YES Programs



Multifaith Thanksgiving feast, service a blessing at Temple Solel

Marcia Jose  Moz 0910  Indra Mardiansyah  Ina 0910 Nov 09 Interfaith Svc

This article was originally published in the Bowie Blade-News

By JODY AXINN Special to the Blade-News and DAVID EMANUEL, Editor
Published 12/03/09
On the night before Thanksgiving, a unique service at Temple Solel showed the importance of the blessings around the world.
The Bowie Clergy Association invited Jewish, Protestant, Muslim, and Unitarian houses of worship to gather together to pray using liturgical material from even more faiths.
“Coming to America,” the theme of the Faith Communities of the Greater Bowie Area’s 15th annual Thanksgiving interfaith prayer session, resonated perfectly with the AFS/YES high school exchange students who joined in the leadership of the event.
The AFS/YES program’s mission, to promote peace through personal interaction and presentations about their religions and countries, blended well with the interfaith prayer session at Temple Solel, featuring Jewish, Muslim, Methodist, Presbyterian, Episcopal, Lutheran and Unitarian houses of worship.
Mundhir Mohamed, a Kenyan AFS/YES exchange student, and Imam Kareem Abdus-Salaam of the Islamic Society of Southern Prince George’s County, chanted the adhan, the Muslim call to prayer, to start the Thanksgiving interfaith prayer session.
One of Mozambique’s first AFS/YES students, Marcia Jose, read from Christian Scripture’s James 2:14-18 about joining faith and works, and another prayer for strength and peace, while Indra Mardiansyah, AFS/YES from Indonesia, read Al-Ma’un, The Small Kindness, in Arabic from the Qu’ran.
Later in the session, the students described their stories of coming to America. Indra came to the United States because he “wants good relations with other religions, and between Indonesians and Americans.” He explained that, “When I go back to my country, I will make presentations about America to Indonesians so that both countries will have a good understanding about each other.”
Mundhir stated, “Since 9/11 many Americans think every Muslim is a terrorist. It’s not so. In every religion, there are bad people. Peace is what Muslims need and want. We can’t stay in a world without peace and humanity.”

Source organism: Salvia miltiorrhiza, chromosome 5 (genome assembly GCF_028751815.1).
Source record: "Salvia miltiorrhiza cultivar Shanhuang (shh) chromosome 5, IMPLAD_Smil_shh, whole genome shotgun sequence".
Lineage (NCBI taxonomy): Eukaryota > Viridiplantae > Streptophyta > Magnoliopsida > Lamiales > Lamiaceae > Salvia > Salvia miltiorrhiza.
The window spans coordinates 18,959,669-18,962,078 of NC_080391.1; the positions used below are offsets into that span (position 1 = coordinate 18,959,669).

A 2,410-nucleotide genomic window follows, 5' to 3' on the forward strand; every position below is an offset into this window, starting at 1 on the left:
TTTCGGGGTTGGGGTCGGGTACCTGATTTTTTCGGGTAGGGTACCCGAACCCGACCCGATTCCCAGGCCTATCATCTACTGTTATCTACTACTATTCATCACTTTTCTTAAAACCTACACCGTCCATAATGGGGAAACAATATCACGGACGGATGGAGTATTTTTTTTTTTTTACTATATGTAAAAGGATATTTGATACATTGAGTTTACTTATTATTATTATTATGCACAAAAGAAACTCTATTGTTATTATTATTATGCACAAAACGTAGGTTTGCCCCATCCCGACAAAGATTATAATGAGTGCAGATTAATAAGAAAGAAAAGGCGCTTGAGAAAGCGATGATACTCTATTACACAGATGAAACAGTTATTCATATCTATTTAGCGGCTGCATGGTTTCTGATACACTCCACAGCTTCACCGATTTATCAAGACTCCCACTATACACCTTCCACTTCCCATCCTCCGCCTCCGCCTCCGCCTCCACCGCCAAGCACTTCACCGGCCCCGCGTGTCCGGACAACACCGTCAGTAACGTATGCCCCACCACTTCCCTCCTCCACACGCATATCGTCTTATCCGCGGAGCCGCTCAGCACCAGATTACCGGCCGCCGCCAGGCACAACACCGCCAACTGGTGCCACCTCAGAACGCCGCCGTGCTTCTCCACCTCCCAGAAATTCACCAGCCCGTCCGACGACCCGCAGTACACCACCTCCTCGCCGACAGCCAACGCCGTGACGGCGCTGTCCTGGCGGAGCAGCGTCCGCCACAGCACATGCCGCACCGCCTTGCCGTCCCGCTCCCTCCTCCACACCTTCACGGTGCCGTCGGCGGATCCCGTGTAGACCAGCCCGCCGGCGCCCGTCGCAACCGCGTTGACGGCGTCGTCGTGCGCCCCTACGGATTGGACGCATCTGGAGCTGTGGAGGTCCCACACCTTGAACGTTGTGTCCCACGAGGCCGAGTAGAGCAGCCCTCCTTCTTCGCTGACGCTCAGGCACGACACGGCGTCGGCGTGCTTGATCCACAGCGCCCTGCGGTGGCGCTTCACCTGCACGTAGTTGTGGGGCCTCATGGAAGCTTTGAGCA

The clergy appreciated how the students will bring the values of the AFS/YES program home to their countries.
Abdus-Salaam said, “If more youth were brought here to see the real America, it would dispel the myths and set a positive way of thinking as adults. The AFS/YES program is great in that it utilizes real Muslim youth to spread the word that Islam is about peace; not about all the people you see in the news who are not practicing Islam correctly.”
Said Rabbi Steve Weisman of Temple Solel, “The students added refreshing honesty and energy to this interfaith service that us old clergy can’t always summon on our own. Their message of inclusion is exactly what we need.”
The Rev. Cynthia Snavely at Goodloe Memorial Unitarian Universalist Congregation agreed, saying, “The exchange students provide a wonderful perspective that allows us to see ourselves in a different light.”
And, concluded the Rev. Lawrence Harris Jr. of St. Barnabas’ Episcopal Church, “It takes a lot of courage to do what they did tonight and they did it really well.”
And the week before, Temple Solel invited AFS/YES Muslim high school exchange students to share with the temple’s Jewish classes about their lives as Muslim teenagers. The theme was “A Day in the Life of a Muslim,” and exchange students Indra and Mundhir, who spoke at the Thanksgiving service along with Nate Natasia, 17, from Indonesia, shared the importance of the five formal prayers said each day, each one according to the movement of the sun.
They discussed the wudu (cleaning and washing before prayer) and the clothing worn when praying – girls cover all body parts except face and palms when praying, boys, from navel to knee.
And, said the students, they do homework, play games and watch television, just like Americans.
“And I really like the music here, like Panic at the Disco and Backstreet Boys and Fall Out Boy,” said Nate.
But it’s the month of fasting that’s toughest to undertake here in the states.
Said Indra, "When I am in the school cafeteria, seeing the hamburger to my left and the french fries to my right, I think, oh no. And someone asks me, ‘would you like my hamburger,’ which is very nice, but I have to say no thank you. It’s hard to do. …
And, here in the U.S., “it’s harder to make prayer time, and it feels very different to fast alone, but the host families do make special time,” said Mundhir.
“It’s good to learn about different cultures,” said Andrew Skidmore, 14. “Stuff like this doesn’t come around all the time and it’s good to see other people and see how they live and what their lifestyle is. It’s just fascinating. Their prayers are really structured, for example. Just meeting these students means a lot to me.”
The Youth Exchange and Study (YES) program, created in 2003, in association with AFS Intercultural Programs USA, advances mutual understanding between the United States and countries with significant Muslim populations by bringing students, ages 15 to 17, to the United States to study at a high school and live with an American host family for up to one academic year. Exchange participants attend classes in an American high school.
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